What is a Single Label DNS Domain name?
The name is reminscent of the legacy style NT4 domain NetBIOS domain names, such as:

DOMAIN
CORP
COMPANYNAME
etc

The reason this does not work with DNS, which Active Directory relies on.

DNS

DNS is a hierarchal database. Some call it a “tree” with a root (the ‘com’ or ‘net’, etc, name), then the trunk (the ‘domain’ portion of it), and the branches (such as www, servername, etc). The Root domain name, such as com, edu, net, etc, is also known as the TLD (Tope Level Domain name).

Basically you can look at a DNS domain name as having multiple levels separated by periods. The minimal requirment for an FQDN domain name, such as microsoft.com, is two levels. Then of course are your resource names, such as www, servername, or even child domain names under it.

Notice with a single label name there is only one name for the domain, or one level? Don’t get this confused with the NetBIOS domain name, that we were familiar with in the NT4 days. AD supports the NetBIOS domain name as well, but only as a NetBIOS domain name. It’s one of the domain names chosen when a machine is promoted into a domain controller for a brand new domain in a brand new forest. NT4 wasn’t reliant nor did it use DNS for NT4 domains. However, AD is reliant, therefore it must follow DNS naming rules.

Unfortunately tHe old NT4 style names are not hierachal because there is only one level.
 
Since AD requires and relies on DNS, and DNS is a hierarchal database, a single lable name does not follow any sort of hierarchy. DNS fails with single label names. Windows 2008, Windows 2003, XP and Vista have problems resolving single label names because it does not follow the proper format for a DNS domain name, such as domain.com, etc.

Also, Windows 2000 SP4 and all newer machines have problems querying single label names. It’s explained below by Alan Woods. Because clients query DNS for AD resources (domain controller locations and other services), they may have difficulty finding resources.

How did it happen? Most cases it’s due to lack of research on AD’s DNS requirements, or how it works, or it could have been a simple typo, yet costly typo, when originally upgrading from NT4 or promoting your new AD domain.

Common Mistakes When Upgrading a Windows 2000 Domain To a Windows 2003 Domain (or any AD upgrade or installation):
http://support.microsoft.com/default.aspx?scid=kb;en-us;555040

 

Single Label Name Explanation

Another variation of the Single Label Name explanation that I had provided in a response to a post in the DNS and/or AD newsgroups at one time:

The issue is the single label name. Locally at HQ, it’s using NetBIOS to join, however remotely, it’s relying on DNS. DNS queries do not work properly with single label names on Windows 2000 SP4 and all newer machines.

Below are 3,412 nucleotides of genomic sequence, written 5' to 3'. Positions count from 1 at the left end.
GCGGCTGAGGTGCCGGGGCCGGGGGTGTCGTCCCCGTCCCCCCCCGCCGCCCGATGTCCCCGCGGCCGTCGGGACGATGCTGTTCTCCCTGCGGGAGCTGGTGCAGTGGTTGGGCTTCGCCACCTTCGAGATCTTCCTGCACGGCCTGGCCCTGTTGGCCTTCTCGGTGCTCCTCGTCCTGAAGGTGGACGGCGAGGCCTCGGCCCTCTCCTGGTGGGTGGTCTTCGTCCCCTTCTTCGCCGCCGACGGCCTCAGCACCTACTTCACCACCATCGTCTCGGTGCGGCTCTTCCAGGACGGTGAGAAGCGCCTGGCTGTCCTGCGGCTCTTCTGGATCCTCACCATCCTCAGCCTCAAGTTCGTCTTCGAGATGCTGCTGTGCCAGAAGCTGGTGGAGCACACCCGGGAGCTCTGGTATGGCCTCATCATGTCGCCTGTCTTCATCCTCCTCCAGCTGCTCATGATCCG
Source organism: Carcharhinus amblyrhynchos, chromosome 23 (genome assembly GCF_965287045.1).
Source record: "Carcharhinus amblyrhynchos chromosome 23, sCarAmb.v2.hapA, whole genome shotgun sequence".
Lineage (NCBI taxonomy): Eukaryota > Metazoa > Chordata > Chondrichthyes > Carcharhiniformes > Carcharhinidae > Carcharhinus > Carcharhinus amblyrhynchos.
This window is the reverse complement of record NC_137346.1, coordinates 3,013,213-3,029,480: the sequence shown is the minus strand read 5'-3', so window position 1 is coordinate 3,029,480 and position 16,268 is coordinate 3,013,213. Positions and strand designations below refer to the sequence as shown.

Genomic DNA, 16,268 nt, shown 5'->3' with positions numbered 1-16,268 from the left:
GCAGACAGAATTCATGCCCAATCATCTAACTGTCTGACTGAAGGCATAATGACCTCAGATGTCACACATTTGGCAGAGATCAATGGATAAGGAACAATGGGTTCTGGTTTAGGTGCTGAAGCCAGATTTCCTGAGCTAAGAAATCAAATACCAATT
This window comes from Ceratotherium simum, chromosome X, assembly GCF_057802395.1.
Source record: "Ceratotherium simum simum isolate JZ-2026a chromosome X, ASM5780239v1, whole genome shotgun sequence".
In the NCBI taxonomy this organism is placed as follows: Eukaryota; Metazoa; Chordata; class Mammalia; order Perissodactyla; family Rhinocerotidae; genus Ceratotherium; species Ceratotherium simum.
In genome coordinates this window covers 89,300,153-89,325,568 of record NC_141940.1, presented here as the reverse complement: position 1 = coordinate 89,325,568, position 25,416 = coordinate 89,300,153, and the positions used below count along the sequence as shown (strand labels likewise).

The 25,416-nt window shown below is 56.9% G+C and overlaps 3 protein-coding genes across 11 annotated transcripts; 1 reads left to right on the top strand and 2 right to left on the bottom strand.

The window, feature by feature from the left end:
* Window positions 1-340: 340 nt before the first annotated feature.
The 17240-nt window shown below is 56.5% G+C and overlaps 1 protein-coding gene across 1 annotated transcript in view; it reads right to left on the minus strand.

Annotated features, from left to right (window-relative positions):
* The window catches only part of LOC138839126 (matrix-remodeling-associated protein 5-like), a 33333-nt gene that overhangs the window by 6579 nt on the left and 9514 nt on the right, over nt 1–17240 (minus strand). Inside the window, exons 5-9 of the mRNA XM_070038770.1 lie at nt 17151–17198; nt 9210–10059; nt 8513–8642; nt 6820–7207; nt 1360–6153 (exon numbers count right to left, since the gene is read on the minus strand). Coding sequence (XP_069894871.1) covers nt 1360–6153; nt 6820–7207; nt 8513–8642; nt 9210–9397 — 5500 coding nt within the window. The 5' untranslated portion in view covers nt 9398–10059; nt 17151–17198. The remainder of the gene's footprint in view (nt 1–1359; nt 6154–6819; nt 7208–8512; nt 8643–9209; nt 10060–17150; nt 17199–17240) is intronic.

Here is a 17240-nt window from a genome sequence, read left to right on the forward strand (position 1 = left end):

Period. Why? good question. It’s based on the fact DNS is hierachal. Hierarchal meaning it must have multi levels, a minimum of two levels.

The TLD (top level domain) is the root name, such as the com, net, etc, names. The client side resolver service algorithm (which is governed by the DHCP Client service which must be running on all machines, static or not),
relies on that name for the basis to find the second level name (the name “domain” in domain.com, etc). If the name is a single label name, it thinks THAT name is the TLD.

Therefore it then hits the Internet Root servers to find how owns and is authorative for that TLD.Such as when looking up microsoft.com. It queries for the COM portion, which the roots return the nameservers responsible for the COM servers, then it queries for the servers responsible for microsoft.

If it’s a single label, the query ends there, and it won’t go further. However what is funny (sic) is that even though the single label name is being hosted locally in DNS, it will NOT query locally first, because it believes it is a TLD, therefore goes through the normal resolution (recursion and devolution) process, which causes excessive query traffic to the internet Root servers.

How to fix it? Good question. Glad you’ve asked.

1.  The preferred “fix” (in a one line summary), is to install a fresh new domain properly named and use ADMT to migrate user, group and computer accounts into the new domain from the current domain.

2. An alternative is to perform a domain rename, (difficulty depends on the operating system and which version of Exchange is installed).

3. As a temporary resort, you can use the patch/bandaid registry entry to force resolution and registration that is mentioned in the following link. This must be applied to every machine. Unfortunately it must be done on every machine in the domain, including the DCs, member servers, workstations and laptops.

Information About Configuring Windows 2000 for Domains with Single-Label DNS Names: